Google Unveils Redesigned TV Service After First Try Falls Short

Google Inc., owner of the world’s most popular Internet search engine, introduced a redesigned television service after sales of its initial version didn’t meet some expectations.

The software, which displays Web content on TV screens, has a simpler interface to encourage users to try more of the service’s features, said Mario Queiroz, vice president of product management. The new version, which also is designed to show the YouTube video-sharing service better, opens up the platform for Android developers to build applications for TV.

“This is one of the early miles of the marathon,” Queiroz said. “We’re running hard, and this is another important step in bringing this functionality to TV.”

Google, pushing into areas that boost competition with rivals such as Apple Inc. and Microsoft Corp., unveiled the TV service last year with partners including Sony Corp. and Dish Network Corp. Logitech International SA, another initial hardware partner, cut the price of its set-top box for Google TV earlier this year to attract buyers.

The new version helps users “discover” programming more easily as they browse rather than searching for it by typing keywords into a box, said Van Baker, an analyst with Gartner Inc. in San Jose, California. Still, the upgrade won’t necessarily persuade users that they should throw out their TVs.

“Is this going to cause everyone to go out and buy Google TV 2? I don’t think so,” Baker said. “It’s still a use model that most consumers don’t really understand.”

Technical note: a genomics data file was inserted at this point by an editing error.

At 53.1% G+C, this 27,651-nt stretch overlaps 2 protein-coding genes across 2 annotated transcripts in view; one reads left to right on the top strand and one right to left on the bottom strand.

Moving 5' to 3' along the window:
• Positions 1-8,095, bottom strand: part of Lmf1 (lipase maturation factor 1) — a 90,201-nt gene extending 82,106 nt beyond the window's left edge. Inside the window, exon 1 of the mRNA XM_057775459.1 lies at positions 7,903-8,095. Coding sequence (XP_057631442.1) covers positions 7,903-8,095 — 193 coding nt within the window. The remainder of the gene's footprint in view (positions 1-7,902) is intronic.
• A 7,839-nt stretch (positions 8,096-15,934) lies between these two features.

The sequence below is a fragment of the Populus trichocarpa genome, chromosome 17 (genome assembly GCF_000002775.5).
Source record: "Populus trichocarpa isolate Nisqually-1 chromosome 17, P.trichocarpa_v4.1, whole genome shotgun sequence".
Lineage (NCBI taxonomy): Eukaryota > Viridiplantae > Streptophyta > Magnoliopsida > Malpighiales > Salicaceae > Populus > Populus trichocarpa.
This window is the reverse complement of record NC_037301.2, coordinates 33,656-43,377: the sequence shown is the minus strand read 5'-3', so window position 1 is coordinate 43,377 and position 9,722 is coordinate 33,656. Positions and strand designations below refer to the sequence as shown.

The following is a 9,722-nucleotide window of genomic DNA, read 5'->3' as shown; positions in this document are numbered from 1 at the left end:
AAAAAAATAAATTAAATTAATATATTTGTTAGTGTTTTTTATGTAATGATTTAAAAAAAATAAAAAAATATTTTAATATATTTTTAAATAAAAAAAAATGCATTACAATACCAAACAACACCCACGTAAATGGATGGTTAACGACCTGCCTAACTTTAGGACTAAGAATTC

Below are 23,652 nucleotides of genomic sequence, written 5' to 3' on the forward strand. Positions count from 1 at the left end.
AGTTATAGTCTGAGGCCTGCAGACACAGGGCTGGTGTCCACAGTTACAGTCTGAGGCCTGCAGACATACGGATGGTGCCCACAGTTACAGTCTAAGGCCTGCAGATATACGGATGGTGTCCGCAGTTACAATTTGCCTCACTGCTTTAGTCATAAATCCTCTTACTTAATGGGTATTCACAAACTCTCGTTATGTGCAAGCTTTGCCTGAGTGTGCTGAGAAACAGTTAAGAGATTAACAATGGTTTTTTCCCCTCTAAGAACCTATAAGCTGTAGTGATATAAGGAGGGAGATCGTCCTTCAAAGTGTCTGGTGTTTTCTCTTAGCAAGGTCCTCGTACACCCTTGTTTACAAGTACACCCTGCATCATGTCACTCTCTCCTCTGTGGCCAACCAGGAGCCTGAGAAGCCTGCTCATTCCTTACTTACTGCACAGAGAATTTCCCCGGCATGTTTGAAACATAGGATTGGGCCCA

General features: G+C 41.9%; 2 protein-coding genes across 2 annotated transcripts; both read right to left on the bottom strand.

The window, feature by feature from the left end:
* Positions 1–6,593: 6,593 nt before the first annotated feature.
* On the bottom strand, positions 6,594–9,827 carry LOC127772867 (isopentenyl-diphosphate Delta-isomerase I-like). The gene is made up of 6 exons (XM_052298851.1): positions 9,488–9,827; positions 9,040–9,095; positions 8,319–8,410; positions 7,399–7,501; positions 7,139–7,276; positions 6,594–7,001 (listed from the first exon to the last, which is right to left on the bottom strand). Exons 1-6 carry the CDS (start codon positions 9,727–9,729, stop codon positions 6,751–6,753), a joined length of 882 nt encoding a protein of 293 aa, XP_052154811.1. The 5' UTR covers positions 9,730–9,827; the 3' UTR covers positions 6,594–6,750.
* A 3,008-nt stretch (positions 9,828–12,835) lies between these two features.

Sony, Logitech

Google TV’s software upgrade will be rolling out to Sony devices early next week and to Logitech soon after that. Google plans to make more software updates for the service in the coming months and make it available on additional devices running chipsets from new providers.

The company isn’t announcing new partnerships with television networks as part of the upgrade. After the initial debut of the service, Google failed to secure programming from the four major broadcast networks, led by CBS Corp. and News Corp.’s Fox.

Programming from Time Warner Inc.’s HBO premium channel, which is commercial-free, and the TNT and TBS cable networks are available on Google TV for customers who already have cable or satellite-TV subscriptions to those networks.

Google doesn’t intend for the product to be a device for “cord-cutting” from cable operators, Queiroz said.

“We’re working with a lot of cable providers and with networks to bring whatever content they think is appropriate to TV,” he said. “Our goal is really to bring content that adds value as opposed to replicate redundant content.”

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